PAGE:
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Conservatives In Congress Asked Zuckerberg About 2 Sisters' Facebook Videos


Facebook CEO Mark Zuckerberg faced an array of questions from Congress this week about the site's role in data security, hate speech and foreign interference in U.S. elections. Lawmakers struggled to make sense of the social media giant and its founder, who has become something of a Silicon Valley icon. But the real stars of the hearing may just be Diamond and Silk, two sisters from North Carolina famous for their pro-Trump videos online.


SILK: If you are an anti-Trumper, if you are not for our president's agenda, you need to bye.


SILK: We are ready to live. We are ready to be part of the American dream. People are tired of being stuck in American nightmares.

DIAMOND: That's right. They're - that's right.

CORNISH: And the pair seems to have some fans in congressional Republicans, who questioned Zuckerberg a lot about reports that Facebook may have censored their videos.


JOE BARTON: Why is Facebook censoring conservative bloggers such as Diamond and Silk?

TED CRUZ: Facebook has blocked Trump supporters Diamond and Silk's page after determining their content and brand were, quote, "unsafe to the community."

MARSHA BLACKBURN: Let me tell you something right now. Diamond and Silk is not terrorism.

BILLY LONG: Diamond and Silk have a question for you. And that question is, what is unsafe about two black women supporting President Donald J. Trump?

CORNISH: That's Representative Joe Barton, Senator Ted Cruz and representatives Marsha Blackburn and Billy Long at Zuckerberg's hearings this week. So why do members of Congress care so much about these two activists in particular? NPR political reporter Tim Mak is here. He watched the hearings. Hi there, Tim.

TIM MAK, BYLINE: Hey, thanks for having me.

CORNISH: So give us the background on Diamond and Silk.

MAK: So they're two women, Lynnette Hardaway and Rochelle Richardson. They call themselves Donald Trump's biggest supporters. And they've got a gigantic online following - 1.4 million fans on Facebook, for example. So they make videos on YouTube. And back during the campaign they attended a lot of Trump rallies. You'll find that a lot of Trump supporters know a lot about Diamond and Silk and are religious about watching their videos. They've even been to the White House to meet with the president after the campaign was over. The president is a big fan and is actually - reportedly is constantly talking about Diamond and Silk and their hits on Fox News and their videos.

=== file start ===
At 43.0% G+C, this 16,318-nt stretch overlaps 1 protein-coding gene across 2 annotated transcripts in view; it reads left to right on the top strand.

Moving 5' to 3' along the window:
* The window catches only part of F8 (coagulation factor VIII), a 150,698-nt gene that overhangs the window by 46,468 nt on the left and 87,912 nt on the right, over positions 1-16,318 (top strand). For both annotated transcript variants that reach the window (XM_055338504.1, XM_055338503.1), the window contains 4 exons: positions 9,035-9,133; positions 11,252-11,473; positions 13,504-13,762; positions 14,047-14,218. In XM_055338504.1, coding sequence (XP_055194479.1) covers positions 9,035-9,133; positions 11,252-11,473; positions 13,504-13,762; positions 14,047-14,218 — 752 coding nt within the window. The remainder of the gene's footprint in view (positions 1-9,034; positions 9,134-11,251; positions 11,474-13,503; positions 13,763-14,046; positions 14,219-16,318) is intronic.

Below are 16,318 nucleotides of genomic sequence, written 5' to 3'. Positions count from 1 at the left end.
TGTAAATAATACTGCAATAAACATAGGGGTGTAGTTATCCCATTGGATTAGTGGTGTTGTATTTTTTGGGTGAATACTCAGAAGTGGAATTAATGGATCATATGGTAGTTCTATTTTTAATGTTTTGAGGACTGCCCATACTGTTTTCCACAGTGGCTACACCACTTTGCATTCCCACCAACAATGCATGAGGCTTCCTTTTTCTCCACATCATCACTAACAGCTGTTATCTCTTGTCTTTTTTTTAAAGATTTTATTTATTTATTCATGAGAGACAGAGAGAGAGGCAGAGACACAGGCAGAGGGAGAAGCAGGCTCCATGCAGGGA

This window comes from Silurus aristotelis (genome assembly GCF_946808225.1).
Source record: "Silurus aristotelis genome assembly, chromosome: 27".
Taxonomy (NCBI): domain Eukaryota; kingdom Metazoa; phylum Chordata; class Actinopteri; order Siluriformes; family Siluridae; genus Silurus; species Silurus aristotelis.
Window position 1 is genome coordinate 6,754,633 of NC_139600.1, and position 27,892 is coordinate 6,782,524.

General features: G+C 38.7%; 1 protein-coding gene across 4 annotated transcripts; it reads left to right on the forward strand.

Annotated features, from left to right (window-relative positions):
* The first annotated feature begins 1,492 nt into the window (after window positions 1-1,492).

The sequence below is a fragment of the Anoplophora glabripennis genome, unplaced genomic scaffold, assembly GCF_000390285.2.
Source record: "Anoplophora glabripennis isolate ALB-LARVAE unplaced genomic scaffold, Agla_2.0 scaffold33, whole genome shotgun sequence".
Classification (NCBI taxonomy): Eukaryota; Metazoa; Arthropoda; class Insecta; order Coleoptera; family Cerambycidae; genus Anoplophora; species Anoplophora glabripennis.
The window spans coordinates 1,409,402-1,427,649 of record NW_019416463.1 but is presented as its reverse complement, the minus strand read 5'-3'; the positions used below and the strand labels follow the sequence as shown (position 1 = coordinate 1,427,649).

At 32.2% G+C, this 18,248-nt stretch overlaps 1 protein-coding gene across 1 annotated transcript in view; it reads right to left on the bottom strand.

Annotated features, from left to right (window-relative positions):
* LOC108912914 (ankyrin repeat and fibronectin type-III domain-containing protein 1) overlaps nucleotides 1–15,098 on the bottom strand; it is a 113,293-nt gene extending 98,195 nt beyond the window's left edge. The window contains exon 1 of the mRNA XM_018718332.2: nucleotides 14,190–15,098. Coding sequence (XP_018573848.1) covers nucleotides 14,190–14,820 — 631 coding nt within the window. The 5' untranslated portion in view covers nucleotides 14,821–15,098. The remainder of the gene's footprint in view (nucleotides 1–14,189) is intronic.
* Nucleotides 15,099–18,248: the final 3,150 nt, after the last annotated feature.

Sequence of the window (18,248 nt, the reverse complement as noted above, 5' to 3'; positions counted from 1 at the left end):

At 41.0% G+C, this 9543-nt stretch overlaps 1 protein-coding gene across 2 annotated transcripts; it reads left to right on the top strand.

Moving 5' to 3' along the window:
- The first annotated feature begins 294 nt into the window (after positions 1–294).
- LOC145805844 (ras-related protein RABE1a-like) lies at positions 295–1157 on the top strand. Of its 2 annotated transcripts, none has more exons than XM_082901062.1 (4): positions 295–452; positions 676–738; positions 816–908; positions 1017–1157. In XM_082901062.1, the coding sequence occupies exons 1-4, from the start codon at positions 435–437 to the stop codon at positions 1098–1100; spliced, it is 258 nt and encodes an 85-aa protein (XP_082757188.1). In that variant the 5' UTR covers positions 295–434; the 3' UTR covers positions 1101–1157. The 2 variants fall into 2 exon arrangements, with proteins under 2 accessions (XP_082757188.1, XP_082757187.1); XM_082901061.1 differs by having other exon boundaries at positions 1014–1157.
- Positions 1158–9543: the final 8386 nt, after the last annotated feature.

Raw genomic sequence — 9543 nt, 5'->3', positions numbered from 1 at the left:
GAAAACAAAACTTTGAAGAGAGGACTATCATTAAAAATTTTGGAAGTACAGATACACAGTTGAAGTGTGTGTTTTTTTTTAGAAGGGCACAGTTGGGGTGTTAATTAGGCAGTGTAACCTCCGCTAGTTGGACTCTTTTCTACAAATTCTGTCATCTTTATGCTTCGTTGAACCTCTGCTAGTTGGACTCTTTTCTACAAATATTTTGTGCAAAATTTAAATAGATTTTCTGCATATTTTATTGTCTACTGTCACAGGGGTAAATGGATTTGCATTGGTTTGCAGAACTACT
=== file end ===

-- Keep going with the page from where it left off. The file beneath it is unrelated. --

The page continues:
CORNISH: So what's the connection between their popularity and then ending up, you know, the focus of these hearings?

MAK: So conservatives say that Diamond and Silk, who were recently warned by Facebook that their videos may be, quote, "unsafe," that this episode, it exemplifies the unequal treatment of political speech by big tech companies. And this is a broader point I think that conservatives feel, that the right feels that it is not getting a fair shake in media amongst tech firms, amongst, you know, Hollywood executives and so on and so forth.

So because they're Trump supporters, because they're conservatives, according to this argument they get restricted by more liberal voices in positions of power. They're censored by Facebook, in their view, in terms of their ability to access their followers and push out their content. And Mark Zuckerberg actually said, hey, there might be some legitimacy to this. And they said that that notice to them that their videos might be unsafe was actually an enforcement error.

CORNISH: So how did Diamond and Silk get the attention of Facebook's reviewers?

MAK: So one theory is that it might have been because Diamond and Silk had talked about conspiracy theories. Facebook has never really explained exactly why it reached out to Diamond and Silk. But there's a big tension that Facebook has to deal with, which is on the one hand, it doesn't want to be an arbiter of political opinions. On the other hand, it does not want fake or false information on their platform.

CORNISH: That's NPR political reporter Tim Mak. Thanks for explaining.

(SOUNDBITE OF ASO'S "SEASONS") Transcript provided by NPR, Copyright NPR.

Tim Mak is NPR's Washington Investigative Correspondent, focused on political enterprise journalism.